He’d experienced spells like this before. But they had never lasted so long nor seemed so disturbingly final. He felt that he was on the edge of a cliff. Behind him lay a vast expanse – of ideas, of his creative work, of the essence of his talent. Before him there was nothing solid upon which to tread. He feared that his pathway intended for him to step into the air and to free-fall to another plane, where solid ground would catch him and present a new and boundless landscape for the continued evolution of his work. For barely a second, he transferred the imagery away from his work and into his personal life. Abruptly, he unfolded his long body from the chair and walked to his computer to check the news.
Five weeks later they met again. What Liv had come to love about city living was the spontaneity of social gatherings. At four in the afternoon on a Saturday, her neighbor and she bumped into each other on the sidewalk. Motivated by the beautiful day, they decided to have an early summer cookout, at eight, on the roof-top deck of their building.
The winter had been cold and long and she recalled with excitement the parties of the previous warm seasons, her ﬁrst seasons living in the city. Her mind’s eye saw ﬂashes of starlight and candlelight. She remembered the heady scents – the perfumes, colognes, and smoke – and the feeling of the wine-induced, dreamlike balmy nights with Eros hovering above the eager living.
Enthusiasm grew as they planned; who would supply the food, who would run to the wine shop, and whom should they call. As they divided the call list, and her neighbor said she’d call Orin, Liv felt nervous with anticipation that she might see him in just a few hours.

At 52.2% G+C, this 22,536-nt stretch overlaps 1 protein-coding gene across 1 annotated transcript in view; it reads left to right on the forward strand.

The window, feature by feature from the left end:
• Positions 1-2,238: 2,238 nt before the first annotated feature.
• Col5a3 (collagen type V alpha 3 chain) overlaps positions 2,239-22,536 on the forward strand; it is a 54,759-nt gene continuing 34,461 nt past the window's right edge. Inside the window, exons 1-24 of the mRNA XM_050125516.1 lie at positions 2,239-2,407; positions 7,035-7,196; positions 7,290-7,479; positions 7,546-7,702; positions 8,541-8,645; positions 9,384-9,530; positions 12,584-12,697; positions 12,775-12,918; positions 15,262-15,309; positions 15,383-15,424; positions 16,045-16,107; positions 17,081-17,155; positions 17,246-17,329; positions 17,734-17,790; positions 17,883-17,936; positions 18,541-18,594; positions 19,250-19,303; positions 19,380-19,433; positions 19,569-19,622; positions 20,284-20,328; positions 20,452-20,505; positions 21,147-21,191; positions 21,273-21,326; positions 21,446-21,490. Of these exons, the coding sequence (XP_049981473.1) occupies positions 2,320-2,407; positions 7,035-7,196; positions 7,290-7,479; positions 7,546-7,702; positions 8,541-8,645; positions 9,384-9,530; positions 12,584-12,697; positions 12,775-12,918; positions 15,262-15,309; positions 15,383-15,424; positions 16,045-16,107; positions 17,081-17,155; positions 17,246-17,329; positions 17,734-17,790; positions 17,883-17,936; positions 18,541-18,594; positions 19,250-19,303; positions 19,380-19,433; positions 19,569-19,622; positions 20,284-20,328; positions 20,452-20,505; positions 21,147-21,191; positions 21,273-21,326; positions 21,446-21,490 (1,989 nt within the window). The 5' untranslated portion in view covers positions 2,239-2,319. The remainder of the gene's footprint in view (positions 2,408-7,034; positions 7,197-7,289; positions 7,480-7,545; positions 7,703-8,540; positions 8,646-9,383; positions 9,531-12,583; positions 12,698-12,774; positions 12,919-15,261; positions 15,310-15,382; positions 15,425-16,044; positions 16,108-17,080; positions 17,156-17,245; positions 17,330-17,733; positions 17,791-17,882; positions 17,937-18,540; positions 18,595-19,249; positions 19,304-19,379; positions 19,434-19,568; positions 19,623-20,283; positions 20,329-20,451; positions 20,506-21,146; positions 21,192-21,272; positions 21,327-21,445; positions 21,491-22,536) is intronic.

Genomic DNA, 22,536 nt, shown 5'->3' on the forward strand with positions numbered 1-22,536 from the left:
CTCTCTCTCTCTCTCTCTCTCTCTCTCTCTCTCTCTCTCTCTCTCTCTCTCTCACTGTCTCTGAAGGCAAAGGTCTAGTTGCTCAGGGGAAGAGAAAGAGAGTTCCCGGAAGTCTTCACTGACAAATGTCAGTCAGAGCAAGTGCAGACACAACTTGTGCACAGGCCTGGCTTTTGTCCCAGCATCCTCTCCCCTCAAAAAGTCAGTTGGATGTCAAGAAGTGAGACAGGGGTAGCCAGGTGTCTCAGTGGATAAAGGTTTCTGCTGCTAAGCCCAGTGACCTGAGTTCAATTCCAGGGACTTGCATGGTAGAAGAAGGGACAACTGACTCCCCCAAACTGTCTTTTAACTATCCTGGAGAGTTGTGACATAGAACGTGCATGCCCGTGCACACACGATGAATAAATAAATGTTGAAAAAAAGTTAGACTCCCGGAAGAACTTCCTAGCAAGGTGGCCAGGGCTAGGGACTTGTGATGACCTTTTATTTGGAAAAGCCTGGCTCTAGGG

As she showered and planned what to wear, she acknowledged to herself that it was no longer clear if her anticipation was to be with the real him who, admittedly, she hardly knew, or the him she conjured in her mind.
As she dressed alone in her bedroom, the solitary years of navigating her life were blatantly real in each moment. She felt there was no longer a person filling the husband role – no one to hear her thoughts, to enjoy her company, to fully appreciate her existence. The evening before her exemplified the separate lives they led. When she told her husband of the get-together, without a ﬂeck of disappointment he said that he had a meeting in the morning and that he needed to get to bed early. So, she went to the party hoping that Orin might be there.
At 8:45 he came up on the deck alone and greeted guests as he moved closer to her. He stayed in conversation for twenty minutes or so with a friend. He glanced toward her twice during this time. No one could have guessed by her demeanor that she was aware of these things or that her full attention was on him as she stood with a small cluster of guests and conversed naturally.